connections not easily achieved by standard cables and connectors.
The process of varying some characteristic (See Amplitude Modulation,
Frequency Modulation or Phase Modulation) of the electrical carrier wave
to impose information on it.
An optical fiber cable containing two or more fibers, each providing
a separate information channel.
An electronic device which is used to combine several signals for transmission
over one communications channel by varying the physical characteristics
(frequency, amplitude or phase) or timing of the signals to prevent them
from interfering with each other.
A unit of length equal to one billionth of a meter (.000000001 meter).
An interconnection of computer systems, terminals or data communIcations
A formalized definition of the structure and protocols of a computer
The point of interconnection between telephone company communications
facilities and terminal equipment, protective apparatus or wiring at a
In general, any point of interconnection to a network where service
is provided, used or communication channels are interconnected.
A device which allows the connection of two DTE devices by emulating
the physical connections of a DCE device.
A group of bits, including address, data and control elements, that
are switched and transmitted together.
A data transmission method whereby data is transmitted in packets through
a network to a remote location. The packet switch sends packets from different
data conversations along the best route available in any order. At the
other end the packets are reassembled to form the original message which
is then sent to the receiving computer. Because packets need not be sent
in a particular order, and go any route as long as they reach their destination,
packet switching networks can choose the most efficient route and send
the most efficient number of packets down that route before switching to
A method of transmission in which all bits of a character are sent simultaneously
over separate lines to a high speed printer or other locally attached peripheral.
Contrast with Serial Transmission.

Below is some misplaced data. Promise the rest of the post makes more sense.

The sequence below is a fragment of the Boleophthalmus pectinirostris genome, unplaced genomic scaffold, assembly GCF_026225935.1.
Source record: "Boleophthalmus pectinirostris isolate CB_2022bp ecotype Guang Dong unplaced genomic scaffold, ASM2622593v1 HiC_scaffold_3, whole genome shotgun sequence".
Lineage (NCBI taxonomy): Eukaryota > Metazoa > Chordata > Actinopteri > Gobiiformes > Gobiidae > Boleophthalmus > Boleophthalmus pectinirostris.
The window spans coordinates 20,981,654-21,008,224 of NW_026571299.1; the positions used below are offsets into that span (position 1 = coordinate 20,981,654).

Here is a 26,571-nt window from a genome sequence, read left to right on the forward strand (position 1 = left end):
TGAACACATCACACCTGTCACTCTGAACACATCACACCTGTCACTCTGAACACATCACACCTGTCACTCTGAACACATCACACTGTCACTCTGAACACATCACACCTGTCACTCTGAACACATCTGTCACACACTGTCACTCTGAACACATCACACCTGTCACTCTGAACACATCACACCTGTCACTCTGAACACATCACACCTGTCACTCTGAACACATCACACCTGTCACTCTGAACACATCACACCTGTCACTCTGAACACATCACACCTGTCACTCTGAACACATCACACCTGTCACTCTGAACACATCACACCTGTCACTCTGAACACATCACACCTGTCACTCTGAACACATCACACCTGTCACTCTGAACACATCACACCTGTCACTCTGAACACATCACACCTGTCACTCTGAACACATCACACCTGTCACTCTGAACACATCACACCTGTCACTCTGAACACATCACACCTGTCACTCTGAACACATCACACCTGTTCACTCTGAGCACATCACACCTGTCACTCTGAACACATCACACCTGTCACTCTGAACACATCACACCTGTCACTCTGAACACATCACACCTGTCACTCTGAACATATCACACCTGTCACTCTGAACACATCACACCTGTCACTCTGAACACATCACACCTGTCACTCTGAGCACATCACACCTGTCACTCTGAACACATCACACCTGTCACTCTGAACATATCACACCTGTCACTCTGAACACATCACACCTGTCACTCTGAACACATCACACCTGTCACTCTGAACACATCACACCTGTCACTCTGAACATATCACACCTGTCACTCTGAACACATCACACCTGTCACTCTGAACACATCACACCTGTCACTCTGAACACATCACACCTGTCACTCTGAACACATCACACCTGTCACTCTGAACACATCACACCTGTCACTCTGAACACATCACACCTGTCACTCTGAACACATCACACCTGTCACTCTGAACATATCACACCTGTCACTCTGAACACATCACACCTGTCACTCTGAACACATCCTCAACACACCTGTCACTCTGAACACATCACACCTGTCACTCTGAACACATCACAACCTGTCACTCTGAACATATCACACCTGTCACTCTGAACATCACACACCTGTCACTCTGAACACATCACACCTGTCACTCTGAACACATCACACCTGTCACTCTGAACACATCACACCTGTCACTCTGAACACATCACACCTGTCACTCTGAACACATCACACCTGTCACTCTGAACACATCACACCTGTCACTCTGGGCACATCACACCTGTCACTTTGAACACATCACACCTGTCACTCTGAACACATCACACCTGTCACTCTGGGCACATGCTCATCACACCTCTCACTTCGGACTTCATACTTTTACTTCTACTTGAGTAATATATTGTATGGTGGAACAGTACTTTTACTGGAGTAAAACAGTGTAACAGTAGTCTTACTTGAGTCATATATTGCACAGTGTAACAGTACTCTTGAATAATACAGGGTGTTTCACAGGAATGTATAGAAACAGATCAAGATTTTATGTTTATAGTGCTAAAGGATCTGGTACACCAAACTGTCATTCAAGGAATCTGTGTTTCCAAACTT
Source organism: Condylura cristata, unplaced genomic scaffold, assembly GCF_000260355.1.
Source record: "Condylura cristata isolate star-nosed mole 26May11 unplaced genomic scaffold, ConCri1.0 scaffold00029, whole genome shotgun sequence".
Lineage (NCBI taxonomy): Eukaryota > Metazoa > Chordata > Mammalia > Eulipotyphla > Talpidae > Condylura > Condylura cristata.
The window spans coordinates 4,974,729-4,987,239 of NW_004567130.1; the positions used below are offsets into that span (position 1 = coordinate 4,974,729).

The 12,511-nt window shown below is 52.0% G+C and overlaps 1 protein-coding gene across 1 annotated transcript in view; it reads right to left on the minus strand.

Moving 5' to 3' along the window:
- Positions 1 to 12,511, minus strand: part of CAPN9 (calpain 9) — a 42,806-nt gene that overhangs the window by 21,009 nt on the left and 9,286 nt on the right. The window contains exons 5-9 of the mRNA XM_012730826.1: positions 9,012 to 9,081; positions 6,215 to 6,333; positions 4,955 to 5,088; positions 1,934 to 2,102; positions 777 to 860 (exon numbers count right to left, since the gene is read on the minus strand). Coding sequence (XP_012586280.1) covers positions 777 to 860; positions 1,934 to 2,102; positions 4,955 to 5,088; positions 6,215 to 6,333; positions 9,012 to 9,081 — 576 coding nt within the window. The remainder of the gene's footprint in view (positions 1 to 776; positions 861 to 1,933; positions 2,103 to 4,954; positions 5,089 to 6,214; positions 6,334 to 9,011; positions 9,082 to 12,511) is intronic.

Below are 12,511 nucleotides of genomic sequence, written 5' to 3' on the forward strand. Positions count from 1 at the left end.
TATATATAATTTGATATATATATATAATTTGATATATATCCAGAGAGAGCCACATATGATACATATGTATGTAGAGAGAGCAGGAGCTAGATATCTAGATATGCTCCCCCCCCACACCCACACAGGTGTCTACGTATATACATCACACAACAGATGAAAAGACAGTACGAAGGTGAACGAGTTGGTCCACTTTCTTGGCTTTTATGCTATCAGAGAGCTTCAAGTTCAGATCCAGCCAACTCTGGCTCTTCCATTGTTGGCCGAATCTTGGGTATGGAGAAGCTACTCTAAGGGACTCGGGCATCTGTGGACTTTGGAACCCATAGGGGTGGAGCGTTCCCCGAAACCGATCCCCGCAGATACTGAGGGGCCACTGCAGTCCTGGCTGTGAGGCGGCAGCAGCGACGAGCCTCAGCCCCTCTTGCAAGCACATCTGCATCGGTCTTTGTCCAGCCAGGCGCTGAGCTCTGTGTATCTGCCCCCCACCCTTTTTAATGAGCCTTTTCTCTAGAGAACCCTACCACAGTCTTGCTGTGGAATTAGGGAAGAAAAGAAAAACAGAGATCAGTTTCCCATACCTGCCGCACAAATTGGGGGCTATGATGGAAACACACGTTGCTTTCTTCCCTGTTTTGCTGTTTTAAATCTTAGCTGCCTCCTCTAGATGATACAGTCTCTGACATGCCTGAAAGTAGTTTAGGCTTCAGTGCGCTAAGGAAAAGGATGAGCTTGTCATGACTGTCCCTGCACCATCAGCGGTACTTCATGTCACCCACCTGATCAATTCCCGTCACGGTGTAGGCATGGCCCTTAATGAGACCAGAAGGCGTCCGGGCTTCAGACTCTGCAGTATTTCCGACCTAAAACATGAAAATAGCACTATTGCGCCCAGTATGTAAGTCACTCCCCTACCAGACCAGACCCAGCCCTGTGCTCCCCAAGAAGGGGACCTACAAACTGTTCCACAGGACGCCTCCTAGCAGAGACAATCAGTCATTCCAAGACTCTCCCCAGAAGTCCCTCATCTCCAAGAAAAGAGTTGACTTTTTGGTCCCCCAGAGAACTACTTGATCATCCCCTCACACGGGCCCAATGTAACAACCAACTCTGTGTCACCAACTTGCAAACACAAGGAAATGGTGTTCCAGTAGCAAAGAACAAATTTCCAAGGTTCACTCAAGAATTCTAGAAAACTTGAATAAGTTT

A cross-connect system of mateable connectors that facilitates administration.
PERSONAL COMPUTER (PC)
Computer for personal, single-user use, as opposed to main frames or
mini-computers, which are shared by many users.
An uninterrupted connection between two pieces of equipment.
A functional unit of a node through which data can enter or leave a
A copper foil circuit formed on one or both faces of an insulating board
to which circuit components are soldered. The copper foil pattern serves
to connect components and is produced either by etching or plating.
PRIVATE BRANCH EXCHANGE (PBX)
A private telephone switching system, usually located on a customer's
premises connecting a common group of lines from one or more central offices
to provide service to a number of individual phones. Now used interchangeably
with PABX (Private Automatic Branch Exchange).
The time it takes for a signal to travel from one point on a circuit
A specific set of rules, procedures or conventions that two data devices
must accept and use to be able to communicate. Protocols for data transmission
cover such things as framing, error handling, transparency and line control.
PUBLIC DATA NETWORK
A network established and operated for the specific purpose of providing
data transmission services to the public.
PUBLIC SWITCHED NETWORK
Any common carrier network that provides circuit switching between public
users, such as the public telephone network, telex or MCI's Execunet.
A device inserted at intervals along a circuit to boost and amplify
an analog signal being transmitted. Repeaters may also regenerate a digital
signal - squaring it and cleaning it up - but not changing it. Regenerating
the signal removes noise and thus reduces the likelihood of error.
The time it takes a system to react to a given input. The response time
includes the transmission time, the processing time, the time for searching
records and the transmission time back to the originator.
A set of standards specifying various electrical and mechanical characteristics
for interfaces between computers, terminals and modems. The RS232-C standard
was developed by the Electronics Industries Association (EIA), and defines
the mechanical and electrical characteristics for connecting DTE and DCE
data communication devices. It defines what the interface does, circuit
functions and their corresponding connector pin assignments. The standard
applies to both synchronous and asynchronous binary data transmission.
The "Traditional" RS232-C plug has 25 pins. Functionally equivalent to
An EIA recommended standard for cable lengths that extend the RS232-C
50 foot limit and describes the electrical characteristics of balanced-voltage
digital interface circuits.
An EIA recommended standard for cable lengths that extend the RS232-C